TRONDHEIM, Norway — It’s hard to fathom, but an estimated 15,000 children die every single day on a global scale due to preventable causes. According to a new report, however, that number may have more to do with the parent’s education than modern medicine. Researchers in Norway find children born to well-educated parents worldwide are more likely to survive the first five years of life than other youths.
Study authors from the Norwegian University of Science and Technology say their work stresses the importance of ensuring young girls all over the world have access to the same educational opportunities as their male counterparts. While dad’s level of education is important too, the research indicates mom’s level of education has the biggest impact on survival outcomes.
For reference, researchers estimate that around 750 million adults alive today can’t read or write. Those estimates find women make up two-thirds of this group.
“One year of extra education for the mother is associated with an approximately three per cent reduction in mortality on average,” says Professor Terje Andreas Eikemo from NTNU’s Department of Sociology and Political Science in a university release.
“The findings provide a strong argument for continuing the effort to ensure that girls complete primary and secondary education, especially now that the pandemic risks setting back progress,” adds first study author Kam Sripada, a neuroscientist at NTNU.
Dad’s education keeps the kids healthy too
Notably, this is also the first study ever to show that the father’s education influences survival rates as well. For every year of schooling a child’s father completes, their child’s risk of dying before their fifth birthday drops by 1.6 percent. Study authors analyzed a total of 300 earlier research projects focusing on these subjects, encompassing data on over three million births.
“We collected all the data and all the articles in all languages that look at parents’ education and the importance of child mortality. Our study reviewed the mortality rates at one month, one year and five years,” Prof. Eikemo explains.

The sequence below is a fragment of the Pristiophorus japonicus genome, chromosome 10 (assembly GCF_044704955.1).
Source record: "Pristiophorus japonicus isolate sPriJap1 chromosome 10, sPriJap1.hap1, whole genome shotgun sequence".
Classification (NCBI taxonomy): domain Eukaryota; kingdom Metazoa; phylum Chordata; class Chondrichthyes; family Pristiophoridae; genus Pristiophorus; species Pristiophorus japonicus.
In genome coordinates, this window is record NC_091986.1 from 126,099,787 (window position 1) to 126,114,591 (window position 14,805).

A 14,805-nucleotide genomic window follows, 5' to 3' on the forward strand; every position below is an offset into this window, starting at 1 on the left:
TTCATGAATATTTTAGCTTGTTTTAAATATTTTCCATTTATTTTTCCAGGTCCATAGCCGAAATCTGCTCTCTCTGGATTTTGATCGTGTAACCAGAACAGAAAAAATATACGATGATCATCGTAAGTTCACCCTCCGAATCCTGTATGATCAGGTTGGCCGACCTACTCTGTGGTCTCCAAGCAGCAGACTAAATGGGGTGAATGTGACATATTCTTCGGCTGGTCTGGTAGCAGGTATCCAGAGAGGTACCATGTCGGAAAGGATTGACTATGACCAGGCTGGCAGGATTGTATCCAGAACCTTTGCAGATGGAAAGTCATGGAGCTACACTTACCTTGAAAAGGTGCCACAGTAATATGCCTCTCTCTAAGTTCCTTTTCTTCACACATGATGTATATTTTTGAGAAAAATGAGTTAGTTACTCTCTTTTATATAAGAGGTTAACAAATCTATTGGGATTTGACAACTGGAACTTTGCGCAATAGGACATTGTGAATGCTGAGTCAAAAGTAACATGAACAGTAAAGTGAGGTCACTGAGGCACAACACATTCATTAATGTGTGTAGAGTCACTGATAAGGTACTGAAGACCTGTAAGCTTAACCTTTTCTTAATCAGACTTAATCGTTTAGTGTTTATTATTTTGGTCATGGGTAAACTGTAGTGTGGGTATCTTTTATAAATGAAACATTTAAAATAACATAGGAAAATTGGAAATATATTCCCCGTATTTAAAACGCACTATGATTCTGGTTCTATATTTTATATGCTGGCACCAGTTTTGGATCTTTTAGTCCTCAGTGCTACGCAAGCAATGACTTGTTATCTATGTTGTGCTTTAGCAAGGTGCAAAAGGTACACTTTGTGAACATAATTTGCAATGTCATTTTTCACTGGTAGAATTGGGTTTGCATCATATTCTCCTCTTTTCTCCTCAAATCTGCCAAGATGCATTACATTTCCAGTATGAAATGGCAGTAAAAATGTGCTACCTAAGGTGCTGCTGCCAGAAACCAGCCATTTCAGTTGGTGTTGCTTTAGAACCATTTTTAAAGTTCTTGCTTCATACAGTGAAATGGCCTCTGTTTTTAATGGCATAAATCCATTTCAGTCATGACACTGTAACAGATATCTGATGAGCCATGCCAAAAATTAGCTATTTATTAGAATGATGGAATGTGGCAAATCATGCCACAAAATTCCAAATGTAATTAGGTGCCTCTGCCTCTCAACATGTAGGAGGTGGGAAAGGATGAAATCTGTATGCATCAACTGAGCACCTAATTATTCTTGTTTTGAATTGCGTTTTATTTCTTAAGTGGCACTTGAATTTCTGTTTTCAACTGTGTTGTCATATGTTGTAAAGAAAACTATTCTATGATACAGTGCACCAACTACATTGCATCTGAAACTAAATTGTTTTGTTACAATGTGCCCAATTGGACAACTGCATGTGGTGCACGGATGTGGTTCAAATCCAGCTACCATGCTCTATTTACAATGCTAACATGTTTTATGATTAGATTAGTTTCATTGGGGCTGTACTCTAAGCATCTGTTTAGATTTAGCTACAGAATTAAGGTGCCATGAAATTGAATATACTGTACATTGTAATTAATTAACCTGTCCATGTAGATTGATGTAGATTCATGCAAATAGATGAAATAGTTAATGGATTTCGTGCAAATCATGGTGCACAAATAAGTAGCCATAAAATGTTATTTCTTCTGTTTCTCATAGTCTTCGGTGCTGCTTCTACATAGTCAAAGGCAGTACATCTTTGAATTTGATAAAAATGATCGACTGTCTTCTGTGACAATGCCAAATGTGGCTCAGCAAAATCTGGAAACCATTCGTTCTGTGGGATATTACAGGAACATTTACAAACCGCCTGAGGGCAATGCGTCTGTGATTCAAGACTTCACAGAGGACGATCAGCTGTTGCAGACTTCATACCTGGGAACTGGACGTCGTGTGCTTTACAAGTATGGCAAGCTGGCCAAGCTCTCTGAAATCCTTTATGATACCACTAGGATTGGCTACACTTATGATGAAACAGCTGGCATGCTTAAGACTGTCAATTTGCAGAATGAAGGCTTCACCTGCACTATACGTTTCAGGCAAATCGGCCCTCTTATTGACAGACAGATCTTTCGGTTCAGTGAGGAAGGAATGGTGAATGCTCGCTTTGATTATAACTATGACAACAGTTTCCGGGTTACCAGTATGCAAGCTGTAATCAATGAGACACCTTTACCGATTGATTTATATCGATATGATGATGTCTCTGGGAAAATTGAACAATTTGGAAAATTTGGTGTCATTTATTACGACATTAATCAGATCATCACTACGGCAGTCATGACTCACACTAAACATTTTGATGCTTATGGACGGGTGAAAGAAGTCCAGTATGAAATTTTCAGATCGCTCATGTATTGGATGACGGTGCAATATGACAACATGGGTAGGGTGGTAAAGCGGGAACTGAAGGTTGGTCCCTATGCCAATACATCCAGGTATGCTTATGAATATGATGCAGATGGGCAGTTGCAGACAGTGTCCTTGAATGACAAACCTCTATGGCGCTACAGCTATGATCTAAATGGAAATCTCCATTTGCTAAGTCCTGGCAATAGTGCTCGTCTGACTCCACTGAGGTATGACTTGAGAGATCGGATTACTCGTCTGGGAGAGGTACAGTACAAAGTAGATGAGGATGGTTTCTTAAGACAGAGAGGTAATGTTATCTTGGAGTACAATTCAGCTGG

The report states that as a child grows older, their parents’ education actually becomes more important. The more educated the parents, the better off their kids are across various life areas.
“Good health in children’s first five years is important for more than just survival. The brain also develops the fastest in that phase. That’s why it’s crucial to invest in the school system – from the earliest years all the way through higher education. Good conditions can be transferred from one generation to the next, and the opposite is also true,” Sripada comments.
Mom and dad should keep learning
While the child mortality statistics are rather grim, the current global death rate for children under five years-old is actually half of what it was in 1990, thanks to efforts on the local, national, and international scale. Still, over 10 percent of children born in developing nations today pass away before reaching age five. The mean global average is currently just under five percent.
Researchers note the majority of child deaths reported in developing nations are due to several diseases including pneumonia, malaria, and various other infections. Birth complications, malnourishment, and malnutrition also plays a role. As far as how level of education plays into all of this, researchers can’t say for sure but point to a number of causal relationships. For example, more education usually leads to higher income and social status, which often means greater access to healthcare and doctors.
“There may be various factors that explain the findings in our study. Parents’ health literacy, health-seeking behaviors and consanguanity are among the potential links between parents’ education and child mortality,” Sripada says.
The benefit of more education for mom and dad never appears to level off either. Researchers report the more education, the better.
“We didn’t find any flattening where more education means less. Every year of extra education gives an increased chance of survival,” Eikemo concludes. “Rich countries have less infant mortality, but also in these countries it’s linked to parents’ education.”
The study appears in the journal The Lancet.